Mapping over multiple collections in Clojure

The map function maps 'n' collections to functions that recieve 'n' arguments.

October 4, 2021

The introductory statement above just about says it all. Here's a concrete example of that principle applied to solving problem 22 of "Project Euler". (Make sure you read the question description to understand the following code.

We start with the input:

(def input ["MARY", "PATRICIA", "LINDA", ...

We test-drive a function for calculating the 'alphabetic' score:

(defn alpha-score [word]
  (->> (string/lower-case word)
       (map #(inc (- (int %) (int \a))))
       (apply +)))

This function does the following:

(it "computes alphabetic score"
  (should= 6 (alpha-score "abc"))
  (should= 53 (alpha-score "COLIN")))

We test-drive a function for calculating the 'name' score:

(defn name-score [rank word]
  (* rank (alpha-score word)))

Supposing that the name "COLIN" is the 938th name in the list:

(it "computes name score"
  (should= 49714 (name-score 938 "COLIN")))

Now, to solve the problem we must:

  1. Sort the input names in alphabetical order
  2. Interleave the indices of each name in the list with each name
  3. Make pairs of each index/name combo.
  4. Pass each index/name pair to the name-score function
  5. Sum the results of each and ever call to name-score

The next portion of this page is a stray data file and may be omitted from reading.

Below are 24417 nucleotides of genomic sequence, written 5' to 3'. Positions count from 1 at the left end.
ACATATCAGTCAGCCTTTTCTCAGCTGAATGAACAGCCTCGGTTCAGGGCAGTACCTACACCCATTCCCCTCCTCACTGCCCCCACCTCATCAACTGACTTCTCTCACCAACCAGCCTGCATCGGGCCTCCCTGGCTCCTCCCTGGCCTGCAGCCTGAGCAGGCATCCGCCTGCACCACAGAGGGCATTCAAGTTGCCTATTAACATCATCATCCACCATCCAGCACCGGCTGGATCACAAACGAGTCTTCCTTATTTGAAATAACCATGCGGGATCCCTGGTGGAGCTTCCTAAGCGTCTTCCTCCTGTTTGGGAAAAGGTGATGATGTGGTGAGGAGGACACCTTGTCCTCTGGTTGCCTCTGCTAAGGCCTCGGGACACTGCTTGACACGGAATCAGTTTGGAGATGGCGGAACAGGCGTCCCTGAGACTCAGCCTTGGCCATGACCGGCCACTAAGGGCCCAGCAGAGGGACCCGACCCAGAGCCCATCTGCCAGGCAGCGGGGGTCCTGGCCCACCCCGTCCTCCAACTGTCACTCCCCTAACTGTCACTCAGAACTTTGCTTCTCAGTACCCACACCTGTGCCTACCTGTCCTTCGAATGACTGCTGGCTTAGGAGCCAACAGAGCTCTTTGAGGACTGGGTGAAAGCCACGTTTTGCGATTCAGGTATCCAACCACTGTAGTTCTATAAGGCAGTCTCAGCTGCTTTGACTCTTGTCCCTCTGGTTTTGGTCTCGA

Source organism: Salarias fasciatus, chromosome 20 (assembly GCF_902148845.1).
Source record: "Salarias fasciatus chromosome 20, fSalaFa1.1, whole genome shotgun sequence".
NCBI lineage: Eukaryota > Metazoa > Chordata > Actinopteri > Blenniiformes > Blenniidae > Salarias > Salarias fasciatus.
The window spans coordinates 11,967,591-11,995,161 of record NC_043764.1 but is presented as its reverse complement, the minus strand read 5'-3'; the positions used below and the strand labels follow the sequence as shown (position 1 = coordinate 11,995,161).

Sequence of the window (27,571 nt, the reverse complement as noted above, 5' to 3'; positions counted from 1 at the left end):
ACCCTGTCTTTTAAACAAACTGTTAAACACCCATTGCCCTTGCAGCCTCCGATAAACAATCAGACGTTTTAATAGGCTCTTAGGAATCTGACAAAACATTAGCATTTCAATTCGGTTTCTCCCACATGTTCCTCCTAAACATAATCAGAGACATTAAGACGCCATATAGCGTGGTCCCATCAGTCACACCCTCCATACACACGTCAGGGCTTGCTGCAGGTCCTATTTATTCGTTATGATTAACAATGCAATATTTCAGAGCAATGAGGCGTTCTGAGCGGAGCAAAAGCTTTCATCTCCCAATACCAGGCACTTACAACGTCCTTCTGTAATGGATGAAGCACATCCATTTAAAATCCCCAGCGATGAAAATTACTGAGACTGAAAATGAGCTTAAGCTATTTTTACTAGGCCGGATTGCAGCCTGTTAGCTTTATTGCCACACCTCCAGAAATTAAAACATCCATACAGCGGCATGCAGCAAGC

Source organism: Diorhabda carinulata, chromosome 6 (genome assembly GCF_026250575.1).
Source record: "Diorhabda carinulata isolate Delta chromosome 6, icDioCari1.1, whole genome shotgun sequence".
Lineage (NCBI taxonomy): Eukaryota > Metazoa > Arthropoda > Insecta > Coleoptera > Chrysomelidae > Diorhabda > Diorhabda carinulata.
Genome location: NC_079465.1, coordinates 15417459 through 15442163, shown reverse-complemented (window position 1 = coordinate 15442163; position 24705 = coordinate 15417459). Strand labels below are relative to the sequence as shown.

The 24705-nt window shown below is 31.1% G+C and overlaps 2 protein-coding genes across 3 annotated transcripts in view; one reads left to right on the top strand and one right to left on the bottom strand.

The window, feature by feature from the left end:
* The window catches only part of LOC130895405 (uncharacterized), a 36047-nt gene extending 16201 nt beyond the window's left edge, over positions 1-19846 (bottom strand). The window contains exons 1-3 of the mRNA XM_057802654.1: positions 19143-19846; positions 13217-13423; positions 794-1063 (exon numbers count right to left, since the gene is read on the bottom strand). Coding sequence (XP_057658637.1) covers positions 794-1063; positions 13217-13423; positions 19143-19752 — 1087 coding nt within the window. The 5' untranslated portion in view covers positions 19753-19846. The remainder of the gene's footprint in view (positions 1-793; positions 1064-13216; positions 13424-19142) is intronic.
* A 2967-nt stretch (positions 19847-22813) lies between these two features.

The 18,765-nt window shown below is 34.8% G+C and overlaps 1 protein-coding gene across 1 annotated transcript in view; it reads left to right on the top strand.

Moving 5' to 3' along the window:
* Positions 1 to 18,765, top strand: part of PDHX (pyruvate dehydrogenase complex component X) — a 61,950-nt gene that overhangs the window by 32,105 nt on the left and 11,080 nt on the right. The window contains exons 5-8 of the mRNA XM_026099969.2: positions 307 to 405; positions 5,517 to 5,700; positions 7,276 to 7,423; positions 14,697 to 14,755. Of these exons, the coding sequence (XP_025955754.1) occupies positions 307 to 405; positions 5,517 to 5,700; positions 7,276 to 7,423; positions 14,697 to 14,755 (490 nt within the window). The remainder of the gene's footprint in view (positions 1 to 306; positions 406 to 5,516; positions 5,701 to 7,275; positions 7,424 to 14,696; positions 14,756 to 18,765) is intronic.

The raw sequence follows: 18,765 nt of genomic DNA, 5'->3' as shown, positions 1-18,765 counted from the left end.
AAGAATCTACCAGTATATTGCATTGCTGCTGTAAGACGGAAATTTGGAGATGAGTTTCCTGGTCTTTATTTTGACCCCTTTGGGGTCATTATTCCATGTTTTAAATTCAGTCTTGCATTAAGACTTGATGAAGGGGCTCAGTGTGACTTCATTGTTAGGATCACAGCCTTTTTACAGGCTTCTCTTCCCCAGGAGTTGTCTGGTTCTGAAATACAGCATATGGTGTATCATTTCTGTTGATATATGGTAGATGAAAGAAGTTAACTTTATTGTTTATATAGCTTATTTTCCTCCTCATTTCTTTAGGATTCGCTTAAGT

Here's a literal implementation of the above steps:

(defn solve-1 []
  (let [indices (range 1 (inc (count input)))]
    (as-> #_"step 1" (sort input) $
          #_"step 2" (interleave indices $)
          #_"step 3" (partition 2 $)
          #_"step 4" (map #(name-score (first %1) (second %1)) $)
          #_"step 5" (apply + $))))

It seems that steps 2 and 3 are really just a mapping of two collections over a function that receives two arguments...WHICH IS WHAT THE MAP FUNCTION ALREADY DOES!

Most of the time when we use map we are mapping a single collection over a function that receives that argument. But map is much more flexible in that it expects 'n' collections and a function that receives 'n' arguments.

Here's a more succinct implementation which makes use of this knowledge:

(defn solve-2 []
  (let [indices (range 1 (inc (count input)))]
    (as-> #_"step 1   " (sort input) $
          #_"steps 2-4" (map name-score indices $)
          #_"step 5   " (apply + $))))

(Of course, we could use ->> ('thread-last') instead of as-> ('thread-as'), but I like how 'thread-as' overtly displays both collections being passed to the map function in this case.)